Authors risk the ridicule of friends whenever they write about sex, even if it’s pure fiction, says spy writer Jon Stock.
Authors are often urged to write about what they know, but does this apply to sex scenes? Should they be based on personal experience – cue sniggering from friends, family and fellow authors – or drawn from the realms of pure fantasy?
The novelist Julian Barnes claims in an article today that modern writers feel a commercial obligation to include sex scenes and then struggle to write them. Chief amongst their many fears is the assumption that readers will conclude they are in some way autobiographical.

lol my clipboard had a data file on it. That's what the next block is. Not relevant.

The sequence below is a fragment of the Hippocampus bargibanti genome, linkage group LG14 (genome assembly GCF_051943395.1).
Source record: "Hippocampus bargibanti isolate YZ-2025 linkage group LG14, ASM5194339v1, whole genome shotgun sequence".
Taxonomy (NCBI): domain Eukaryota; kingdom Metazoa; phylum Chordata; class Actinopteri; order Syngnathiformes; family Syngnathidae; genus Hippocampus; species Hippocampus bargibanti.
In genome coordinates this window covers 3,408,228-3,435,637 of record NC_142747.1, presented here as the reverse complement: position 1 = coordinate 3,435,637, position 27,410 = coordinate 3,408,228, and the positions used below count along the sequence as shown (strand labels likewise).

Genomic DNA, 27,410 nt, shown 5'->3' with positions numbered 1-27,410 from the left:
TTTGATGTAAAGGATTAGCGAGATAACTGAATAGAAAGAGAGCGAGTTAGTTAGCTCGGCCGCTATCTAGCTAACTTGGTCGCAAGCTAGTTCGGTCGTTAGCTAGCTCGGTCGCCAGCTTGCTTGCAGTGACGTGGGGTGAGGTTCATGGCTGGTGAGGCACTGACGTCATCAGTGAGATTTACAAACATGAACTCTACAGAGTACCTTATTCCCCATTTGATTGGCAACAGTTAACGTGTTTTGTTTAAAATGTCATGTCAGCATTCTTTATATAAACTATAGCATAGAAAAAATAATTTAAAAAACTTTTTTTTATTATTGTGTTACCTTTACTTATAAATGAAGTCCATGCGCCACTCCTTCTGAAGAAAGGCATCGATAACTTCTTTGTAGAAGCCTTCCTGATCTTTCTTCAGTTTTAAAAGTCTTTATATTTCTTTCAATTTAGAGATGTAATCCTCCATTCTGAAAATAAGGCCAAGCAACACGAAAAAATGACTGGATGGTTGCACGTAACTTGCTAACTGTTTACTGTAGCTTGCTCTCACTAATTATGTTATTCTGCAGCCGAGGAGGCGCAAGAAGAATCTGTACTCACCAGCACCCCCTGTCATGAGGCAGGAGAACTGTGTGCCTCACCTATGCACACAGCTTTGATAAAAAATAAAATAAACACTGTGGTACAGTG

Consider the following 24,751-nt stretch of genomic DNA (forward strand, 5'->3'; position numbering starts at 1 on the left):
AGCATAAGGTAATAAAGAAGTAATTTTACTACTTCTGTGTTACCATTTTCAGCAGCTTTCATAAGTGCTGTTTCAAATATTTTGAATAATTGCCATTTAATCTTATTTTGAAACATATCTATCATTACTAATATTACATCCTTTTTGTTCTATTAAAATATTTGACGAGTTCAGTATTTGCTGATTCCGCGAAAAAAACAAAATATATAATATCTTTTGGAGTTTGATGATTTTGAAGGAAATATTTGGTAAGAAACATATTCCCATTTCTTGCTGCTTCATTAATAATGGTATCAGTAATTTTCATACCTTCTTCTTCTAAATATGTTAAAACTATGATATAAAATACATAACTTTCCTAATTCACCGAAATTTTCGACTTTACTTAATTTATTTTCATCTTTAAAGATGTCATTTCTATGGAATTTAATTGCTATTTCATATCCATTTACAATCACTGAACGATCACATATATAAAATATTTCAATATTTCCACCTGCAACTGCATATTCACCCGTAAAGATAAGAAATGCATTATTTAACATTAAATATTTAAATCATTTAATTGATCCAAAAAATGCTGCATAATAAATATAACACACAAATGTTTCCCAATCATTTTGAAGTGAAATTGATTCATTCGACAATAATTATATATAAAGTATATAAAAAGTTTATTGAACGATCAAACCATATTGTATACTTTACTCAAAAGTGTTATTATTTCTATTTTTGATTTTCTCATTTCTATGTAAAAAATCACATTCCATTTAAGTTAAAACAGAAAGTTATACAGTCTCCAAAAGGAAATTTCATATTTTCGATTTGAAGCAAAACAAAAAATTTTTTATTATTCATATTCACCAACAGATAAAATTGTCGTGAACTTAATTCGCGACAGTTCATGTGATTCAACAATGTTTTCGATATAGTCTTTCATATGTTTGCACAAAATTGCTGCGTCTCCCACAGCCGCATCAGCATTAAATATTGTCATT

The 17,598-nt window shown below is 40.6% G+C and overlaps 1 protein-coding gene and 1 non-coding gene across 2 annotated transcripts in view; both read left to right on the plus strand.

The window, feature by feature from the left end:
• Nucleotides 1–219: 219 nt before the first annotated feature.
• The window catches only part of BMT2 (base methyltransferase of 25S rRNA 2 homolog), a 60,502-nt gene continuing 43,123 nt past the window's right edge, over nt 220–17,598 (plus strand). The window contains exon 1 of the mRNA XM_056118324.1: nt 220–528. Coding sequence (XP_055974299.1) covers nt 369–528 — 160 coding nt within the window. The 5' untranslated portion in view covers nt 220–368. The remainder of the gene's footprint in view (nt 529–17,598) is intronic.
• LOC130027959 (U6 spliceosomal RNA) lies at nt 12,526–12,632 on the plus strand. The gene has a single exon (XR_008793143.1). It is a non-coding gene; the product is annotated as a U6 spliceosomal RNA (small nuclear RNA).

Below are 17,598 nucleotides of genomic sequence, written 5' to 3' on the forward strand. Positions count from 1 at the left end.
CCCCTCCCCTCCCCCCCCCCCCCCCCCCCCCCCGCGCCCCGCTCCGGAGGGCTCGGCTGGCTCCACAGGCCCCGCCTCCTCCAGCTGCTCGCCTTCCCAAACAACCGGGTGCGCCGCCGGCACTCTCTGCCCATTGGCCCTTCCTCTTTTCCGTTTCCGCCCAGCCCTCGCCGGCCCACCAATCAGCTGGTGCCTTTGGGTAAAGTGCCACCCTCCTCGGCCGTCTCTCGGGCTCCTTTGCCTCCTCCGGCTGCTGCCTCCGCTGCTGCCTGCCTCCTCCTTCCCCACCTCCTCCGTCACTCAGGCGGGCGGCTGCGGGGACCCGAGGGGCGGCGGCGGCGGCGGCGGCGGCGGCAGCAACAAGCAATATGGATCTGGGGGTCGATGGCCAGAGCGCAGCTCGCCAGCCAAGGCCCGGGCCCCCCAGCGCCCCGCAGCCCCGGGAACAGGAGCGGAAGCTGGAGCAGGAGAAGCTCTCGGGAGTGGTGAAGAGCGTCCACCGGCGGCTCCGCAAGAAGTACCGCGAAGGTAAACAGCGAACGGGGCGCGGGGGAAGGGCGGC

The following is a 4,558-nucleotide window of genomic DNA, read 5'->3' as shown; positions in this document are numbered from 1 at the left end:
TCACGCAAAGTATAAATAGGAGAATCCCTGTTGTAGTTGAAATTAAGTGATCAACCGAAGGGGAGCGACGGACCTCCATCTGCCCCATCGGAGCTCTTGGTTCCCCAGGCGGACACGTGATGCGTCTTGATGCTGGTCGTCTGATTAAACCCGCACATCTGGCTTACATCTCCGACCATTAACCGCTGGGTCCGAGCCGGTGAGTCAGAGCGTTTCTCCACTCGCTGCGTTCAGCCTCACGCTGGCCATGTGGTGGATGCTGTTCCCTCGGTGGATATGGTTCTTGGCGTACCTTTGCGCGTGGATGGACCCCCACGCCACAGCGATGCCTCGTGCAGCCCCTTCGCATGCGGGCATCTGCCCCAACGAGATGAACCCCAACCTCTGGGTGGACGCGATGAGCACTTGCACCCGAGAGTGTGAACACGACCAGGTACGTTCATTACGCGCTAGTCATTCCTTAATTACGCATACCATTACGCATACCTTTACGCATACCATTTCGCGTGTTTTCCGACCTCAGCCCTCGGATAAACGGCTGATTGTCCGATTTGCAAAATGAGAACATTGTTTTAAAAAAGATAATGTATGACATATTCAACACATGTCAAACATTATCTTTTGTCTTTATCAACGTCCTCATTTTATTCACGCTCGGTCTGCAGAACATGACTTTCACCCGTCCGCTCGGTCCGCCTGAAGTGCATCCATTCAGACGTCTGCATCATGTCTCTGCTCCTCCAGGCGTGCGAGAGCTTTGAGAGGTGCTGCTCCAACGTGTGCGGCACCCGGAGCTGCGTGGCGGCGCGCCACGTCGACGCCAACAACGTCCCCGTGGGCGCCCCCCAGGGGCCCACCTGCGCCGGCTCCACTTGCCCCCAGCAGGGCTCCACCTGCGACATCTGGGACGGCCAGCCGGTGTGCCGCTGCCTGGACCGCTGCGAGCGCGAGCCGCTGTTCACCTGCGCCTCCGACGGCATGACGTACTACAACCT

According to Barnes: “Writing about sex contains an additional anxiety on top of all the usual ones that the writer might be giving him- or herself away, that readers may conclude, when you describe a sexual act, that it must already have happened to you in pretty much the manner described.”
I noticed that people began to look at me in a very different way after the publication of my 2009 espionage thriller, Dead Spy Running. The genre has certain requirements: exotic locations, gritty hero, labyrinthine plotting and, of course, sex.